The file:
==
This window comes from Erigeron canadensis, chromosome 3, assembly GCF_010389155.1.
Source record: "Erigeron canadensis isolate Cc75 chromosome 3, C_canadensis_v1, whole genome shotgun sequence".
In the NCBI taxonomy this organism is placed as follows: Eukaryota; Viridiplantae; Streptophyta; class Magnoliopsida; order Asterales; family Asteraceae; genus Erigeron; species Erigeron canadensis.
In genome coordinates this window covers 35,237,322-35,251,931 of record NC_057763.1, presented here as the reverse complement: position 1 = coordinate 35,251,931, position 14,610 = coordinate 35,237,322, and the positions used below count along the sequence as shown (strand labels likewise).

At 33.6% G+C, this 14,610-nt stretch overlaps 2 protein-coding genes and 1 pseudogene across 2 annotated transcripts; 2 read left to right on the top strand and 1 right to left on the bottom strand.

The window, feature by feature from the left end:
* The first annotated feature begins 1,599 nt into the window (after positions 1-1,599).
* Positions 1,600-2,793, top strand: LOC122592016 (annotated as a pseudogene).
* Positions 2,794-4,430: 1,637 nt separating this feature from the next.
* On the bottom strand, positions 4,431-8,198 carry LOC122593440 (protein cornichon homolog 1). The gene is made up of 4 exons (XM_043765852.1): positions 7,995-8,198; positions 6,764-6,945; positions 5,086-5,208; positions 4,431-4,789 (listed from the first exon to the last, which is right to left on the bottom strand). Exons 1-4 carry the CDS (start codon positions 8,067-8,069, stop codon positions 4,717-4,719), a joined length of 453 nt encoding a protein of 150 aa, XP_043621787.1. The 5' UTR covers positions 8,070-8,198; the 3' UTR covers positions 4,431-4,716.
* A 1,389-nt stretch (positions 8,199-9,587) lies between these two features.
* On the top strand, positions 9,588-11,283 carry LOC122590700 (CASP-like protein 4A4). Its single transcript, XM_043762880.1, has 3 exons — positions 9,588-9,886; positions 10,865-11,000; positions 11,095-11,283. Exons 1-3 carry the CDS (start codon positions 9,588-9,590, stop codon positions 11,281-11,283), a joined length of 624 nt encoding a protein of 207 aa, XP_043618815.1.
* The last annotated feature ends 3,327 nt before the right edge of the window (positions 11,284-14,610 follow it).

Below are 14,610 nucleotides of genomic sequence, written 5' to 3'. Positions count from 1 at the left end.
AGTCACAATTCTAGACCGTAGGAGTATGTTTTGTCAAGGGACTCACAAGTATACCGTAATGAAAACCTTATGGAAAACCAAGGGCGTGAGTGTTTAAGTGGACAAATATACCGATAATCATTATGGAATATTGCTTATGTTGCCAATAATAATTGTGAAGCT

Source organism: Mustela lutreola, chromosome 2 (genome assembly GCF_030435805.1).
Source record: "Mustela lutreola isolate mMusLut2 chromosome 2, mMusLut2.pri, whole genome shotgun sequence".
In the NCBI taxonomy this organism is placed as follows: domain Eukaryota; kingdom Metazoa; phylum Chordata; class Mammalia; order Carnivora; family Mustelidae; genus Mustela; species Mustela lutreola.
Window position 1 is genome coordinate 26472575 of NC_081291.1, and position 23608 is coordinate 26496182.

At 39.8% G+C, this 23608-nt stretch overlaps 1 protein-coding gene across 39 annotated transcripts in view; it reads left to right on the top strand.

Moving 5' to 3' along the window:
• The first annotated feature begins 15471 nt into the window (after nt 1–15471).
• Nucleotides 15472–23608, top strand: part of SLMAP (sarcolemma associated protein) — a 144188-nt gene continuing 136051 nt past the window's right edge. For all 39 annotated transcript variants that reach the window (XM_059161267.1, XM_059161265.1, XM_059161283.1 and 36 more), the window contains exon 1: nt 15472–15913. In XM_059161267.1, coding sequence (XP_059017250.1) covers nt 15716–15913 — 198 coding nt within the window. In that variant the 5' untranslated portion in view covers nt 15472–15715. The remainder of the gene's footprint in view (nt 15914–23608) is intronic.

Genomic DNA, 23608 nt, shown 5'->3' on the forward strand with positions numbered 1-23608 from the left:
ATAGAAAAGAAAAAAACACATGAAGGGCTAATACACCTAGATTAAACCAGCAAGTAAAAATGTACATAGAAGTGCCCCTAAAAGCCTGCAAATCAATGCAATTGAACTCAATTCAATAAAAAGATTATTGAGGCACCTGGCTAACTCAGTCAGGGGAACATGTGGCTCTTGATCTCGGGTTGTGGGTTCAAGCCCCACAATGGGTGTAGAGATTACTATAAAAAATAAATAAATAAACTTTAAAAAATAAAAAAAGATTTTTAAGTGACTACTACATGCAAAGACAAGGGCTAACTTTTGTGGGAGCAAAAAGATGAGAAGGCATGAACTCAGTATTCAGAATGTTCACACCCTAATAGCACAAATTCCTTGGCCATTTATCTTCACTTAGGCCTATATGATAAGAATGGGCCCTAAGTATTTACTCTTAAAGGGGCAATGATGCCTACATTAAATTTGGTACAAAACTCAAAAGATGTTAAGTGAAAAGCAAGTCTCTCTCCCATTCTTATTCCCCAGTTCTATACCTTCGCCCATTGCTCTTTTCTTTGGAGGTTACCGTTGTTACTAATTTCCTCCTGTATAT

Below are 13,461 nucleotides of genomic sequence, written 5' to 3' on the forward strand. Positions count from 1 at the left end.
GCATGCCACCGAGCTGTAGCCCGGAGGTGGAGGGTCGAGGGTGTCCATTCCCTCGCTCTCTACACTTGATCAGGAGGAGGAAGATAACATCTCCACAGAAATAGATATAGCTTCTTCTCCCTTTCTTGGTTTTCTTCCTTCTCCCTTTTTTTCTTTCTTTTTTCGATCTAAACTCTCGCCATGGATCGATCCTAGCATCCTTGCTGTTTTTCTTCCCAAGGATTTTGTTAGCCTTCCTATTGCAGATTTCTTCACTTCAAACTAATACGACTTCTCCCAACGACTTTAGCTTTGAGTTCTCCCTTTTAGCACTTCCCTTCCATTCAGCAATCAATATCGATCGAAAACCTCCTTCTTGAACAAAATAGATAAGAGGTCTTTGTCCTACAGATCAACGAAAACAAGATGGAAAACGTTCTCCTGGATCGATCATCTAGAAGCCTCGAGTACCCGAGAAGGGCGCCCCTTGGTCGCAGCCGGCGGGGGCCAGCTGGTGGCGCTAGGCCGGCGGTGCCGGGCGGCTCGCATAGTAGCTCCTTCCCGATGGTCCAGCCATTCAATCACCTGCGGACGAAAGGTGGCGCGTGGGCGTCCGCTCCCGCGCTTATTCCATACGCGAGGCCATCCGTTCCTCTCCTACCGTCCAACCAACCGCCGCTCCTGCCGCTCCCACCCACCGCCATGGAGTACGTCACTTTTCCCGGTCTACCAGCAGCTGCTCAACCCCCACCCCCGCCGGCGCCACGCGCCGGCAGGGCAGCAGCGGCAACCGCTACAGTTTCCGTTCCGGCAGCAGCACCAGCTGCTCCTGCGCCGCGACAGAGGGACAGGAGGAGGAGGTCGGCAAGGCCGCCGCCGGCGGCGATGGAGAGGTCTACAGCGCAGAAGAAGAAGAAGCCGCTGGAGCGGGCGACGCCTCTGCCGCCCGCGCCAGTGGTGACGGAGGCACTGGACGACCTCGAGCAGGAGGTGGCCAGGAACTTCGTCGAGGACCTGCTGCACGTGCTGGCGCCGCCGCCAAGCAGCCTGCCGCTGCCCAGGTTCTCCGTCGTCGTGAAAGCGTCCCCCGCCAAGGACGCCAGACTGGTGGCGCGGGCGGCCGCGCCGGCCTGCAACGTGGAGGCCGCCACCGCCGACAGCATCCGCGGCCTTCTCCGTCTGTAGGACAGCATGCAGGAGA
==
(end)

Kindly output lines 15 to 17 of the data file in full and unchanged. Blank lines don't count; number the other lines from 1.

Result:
AGTCACAATTCTAGACCGTAGGAGTATGTTTTGTCAAGGGACTCACAAGTATACCGTAATGAAAACCTTATGGAAAACCAAGGGCGTGAGTGTTTAAGTGGACAAATATACCGATAATCATTATGGAATATTGCTTATGTTGCCAATAATAATTGTGAAGCT

Source organism: Mustela lutreola, chromosome 2 (genome assembly GCF_030435805.1).
Source record: "Mustela lutreola isolate mMusLut2 chromosome 2, mMusLut2.pri, whole genome shotgun sequence".